For years, Lilly kept her strange wish locked deep inside her, even after she married and started a family in a little French town on the Mediterranean Sea.

But her husband, George, said there were signs that things were not quite right. "She used to do things that didn't make sense," he said. "She used to bandage up her legs, especially at night when she was alone."

Lilly said when she told her personal physician in France about her obsession, he said that if she went through with it, he would have her committed to a mental institution. Eventually, Lilly confessed to George.

George was understandably shocked, but he ended up standing by his wife. And Lilly began looking for a surgeon who would help.

In the late 1990s, a British surgeon named Robert Smith amputated the legs of two physically healthy patients at a hospital in Scotland, sparking a furor in the British press.

Smith said he performed the surgery to end his patients' obsessions and suffering. "They may take the law into their own hands," Smith said. "They may lie under a railroad line, on a railroad line and get run over by a train. They use shotguns and shoot their limbs off. They really are a desperate bunch."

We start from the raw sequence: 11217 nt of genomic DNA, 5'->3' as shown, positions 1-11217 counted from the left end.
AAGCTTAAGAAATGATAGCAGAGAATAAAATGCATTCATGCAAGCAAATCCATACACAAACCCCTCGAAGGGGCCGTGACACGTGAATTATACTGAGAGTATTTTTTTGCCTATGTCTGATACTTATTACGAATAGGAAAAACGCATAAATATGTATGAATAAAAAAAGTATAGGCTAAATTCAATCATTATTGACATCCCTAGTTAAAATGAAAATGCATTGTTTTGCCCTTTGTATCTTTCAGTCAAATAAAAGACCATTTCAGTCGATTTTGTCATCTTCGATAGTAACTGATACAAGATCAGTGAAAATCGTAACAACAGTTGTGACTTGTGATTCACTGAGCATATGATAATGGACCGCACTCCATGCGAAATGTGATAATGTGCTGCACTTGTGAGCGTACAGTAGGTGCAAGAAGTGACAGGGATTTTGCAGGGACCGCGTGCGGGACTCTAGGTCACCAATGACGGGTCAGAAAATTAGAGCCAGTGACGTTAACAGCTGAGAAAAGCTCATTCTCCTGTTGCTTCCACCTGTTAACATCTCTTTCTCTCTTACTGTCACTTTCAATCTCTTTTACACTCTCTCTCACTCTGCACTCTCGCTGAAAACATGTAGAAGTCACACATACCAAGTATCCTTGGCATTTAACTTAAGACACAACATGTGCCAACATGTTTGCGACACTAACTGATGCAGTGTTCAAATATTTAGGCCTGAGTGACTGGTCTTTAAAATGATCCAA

And Lilly was indeed desperate. When she learned about Smith, she and George traveled to the hospital in Scotland where he worked. She froze her legs in dry ice near the hospital.

But Lilly could not stand the intense pain long enough. By the time she entered the hospital, her legs were badly damaged but there would be no amputation.

The ordeal has left her crippled but unbowed in her quest for an amputation, and Lilly said she has no explanation as to why.

Her husband, George, continues to help her. "It is difficult because it's not a normal thing to do," he said. "It is her body and she's gonna do it. I'd rather be there and make sure that no one gets more hurt, and that she doesn't lose her life doing it."

Today Lilly, Dan and Karl all chat on the Internet occasionally, though Karl's story has taken a sobering turn.

Karl said his obsession with losing a limb did not end with his double amputation. But he said he finally lost his desire to also remove his left hand after an intense regime of therapy and anti-depressants.

For a man remarkably at home in his wheelchair, there is a hint of regret. There are places the wheelchair can't take him, like to the beach to feel the sand under his feet.

"It's all those little things, like that," Karl said. "What the hell was I thinking?"